Contemporary HMI Visualization

June 14, 2010
Industrial Marketplace Expects Visualization Capabilities to Keep Up

During the Windows NT, 2000 and XP era, most HMI/SCADA development software looked much like the Microsoft Office products of the period. Now that Windows 7 and Office 2007—and soon Office 2010—are integrated into the market, the industrial marketplace expects visualization capabilities to keep up.

In response to that expectation, InduSoft is updating its HMI/SCADA development environment to look like Office 2007 or Office 2010, with a Ribbon interface. Developers used to have to hunt through various menus and dropdowns just to find the tools they needed. The advent of the customizable toolbar helped, but now the Ribbon interface corresponds to how people work within the product. An easier, more intuitive interface means reduced development time and higher productivity.

For more informationCall 512/349-0334, email [email protected] or browse to Web Studio Version 7.0, currently in beta-test by more than a dozen customers, with an expected launch of July 2010, is the next generation of the company's HMI and SCADA software. "Continuing more than 12 years of forward compatibility, Version 7.0 represents a major update to the user interface of our flagship software," says Marcia Gadbois, vice president of business development. "The Ribbon interface brings a modern look and feel and reduces the number of steps for many actions, resulting in greater productivity for application developers. Our beta-site test customers tell us they appreciate that we kept tools in familiar, intuitive groupings while we gave the product an updated look."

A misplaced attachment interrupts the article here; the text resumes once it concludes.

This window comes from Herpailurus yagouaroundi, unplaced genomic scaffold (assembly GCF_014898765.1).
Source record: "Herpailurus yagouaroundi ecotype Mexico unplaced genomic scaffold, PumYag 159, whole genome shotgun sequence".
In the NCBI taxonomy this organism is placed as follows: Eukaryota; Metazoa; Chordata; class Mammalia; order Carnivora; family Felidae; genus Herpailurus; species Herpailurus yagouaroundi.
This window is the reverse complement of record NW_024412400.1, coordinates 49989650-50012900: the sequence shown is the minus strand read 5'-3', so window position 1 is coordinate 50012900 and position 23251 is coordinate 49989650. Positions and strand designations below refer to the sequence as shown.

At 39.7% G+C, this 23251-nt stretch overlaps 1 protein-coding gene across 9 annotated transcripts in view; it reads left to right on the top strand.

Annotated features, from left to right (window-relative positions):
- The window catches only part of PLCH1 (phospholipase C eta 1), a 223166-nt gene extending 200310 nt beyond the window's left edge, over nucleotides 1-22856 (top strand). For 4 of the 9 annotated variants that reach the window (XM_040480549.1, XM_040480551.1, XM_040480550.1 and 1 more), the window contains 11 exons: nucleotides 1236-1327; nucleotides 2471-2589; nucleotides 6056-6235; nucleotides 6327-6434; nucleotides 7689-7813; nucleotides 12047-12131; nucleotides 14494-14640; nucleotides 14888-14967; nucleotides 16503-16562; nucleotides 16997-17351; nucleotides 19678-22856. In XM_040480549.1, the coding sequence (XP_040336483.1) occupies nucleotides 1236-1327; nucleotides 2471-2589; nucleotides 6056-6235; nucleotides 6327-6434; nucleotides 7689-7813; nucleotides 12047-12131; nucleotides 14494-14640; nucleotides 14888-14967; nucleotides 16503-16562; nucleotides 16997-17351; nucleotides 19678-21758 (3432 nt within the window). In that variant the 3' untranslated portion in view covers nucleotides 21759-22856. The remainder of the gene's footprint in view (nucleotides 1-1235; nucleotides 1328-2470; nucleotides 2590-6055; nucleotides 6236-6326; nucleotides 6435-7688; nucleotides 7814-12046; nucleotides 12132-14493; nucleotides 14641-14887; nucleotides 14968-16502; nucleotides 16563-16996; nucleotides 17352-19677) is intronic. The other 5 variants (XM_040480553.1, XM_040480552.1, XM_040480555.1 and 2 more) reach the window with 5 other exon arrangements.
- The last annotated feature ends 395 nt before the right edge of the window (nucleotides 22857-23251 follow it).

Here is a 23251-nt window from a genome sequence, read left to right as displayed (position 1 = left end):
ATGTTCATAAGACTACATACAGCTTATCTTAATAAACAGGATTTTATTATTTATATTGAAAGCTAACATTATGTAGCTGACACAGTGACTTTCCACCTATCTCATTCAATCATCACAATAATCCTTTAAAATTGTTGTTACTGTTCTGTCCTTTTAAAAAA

Gadbois says Version 7.0 is fully compatible with Windows 7 and Windows Server 2008 R2 (32- and 64-bit), including the new "jump list" feature in Windows 7. "Applications developed with Web Studio also can be deployed on Windows CE and Windows Mobile, including Smartphone, Windows Vista, XP and XP Embedded and Windows Server 2003," she adds. "The same development environment creates applications that can be scaled to a wide range of devices. The number of products to learn and maintain is kept to a minimum to allow developers to finish projects and ship machines more quickly."

Along with OPC support and more than 200 built-in drivers previously included, Indusoft adds that Version 7.0 provides new or updated drivers for Eaton ELC, Siemens, Opto 22, CAN and BACnet.

Turning raw data into actionable information can improve efficiencies. Key performance indicators (KPIs) and overall equipment effectiveness (OEE) are metrics best collected and calculated automatically. Collected data can be stored either locally or remotely in an SQL database, and, if needed, redundancy can be implemented. Data trend presentation in Version 7.0 has been enhanced, states Gadbois. "Trends optionally can be area-filled below the pen line to make data easier to understand at a glance and almost effortless to see from a distance," she says. "The new trending support includes transparency, text annotations and superimposed graphics."

Version 7.0 has online, automatic, multilanguage translation. "A single click translates the entire project," says Gadbois. "Support for Unicode fonts, including Arabic, Chinese, Cyrillic and Japanese, helps to ensure applications can be understood and used in almost any country, since our customers always find new places to sell products and services. They can offer their screens in any local language, and make them easier to understand for those who don't speak English fluently."

Version 7.0 also introduces a revamped runtime security system that can share settings among multiple stations to improve system robustness or integrate with Microsoft Active Directory to reduce the burden of network administration.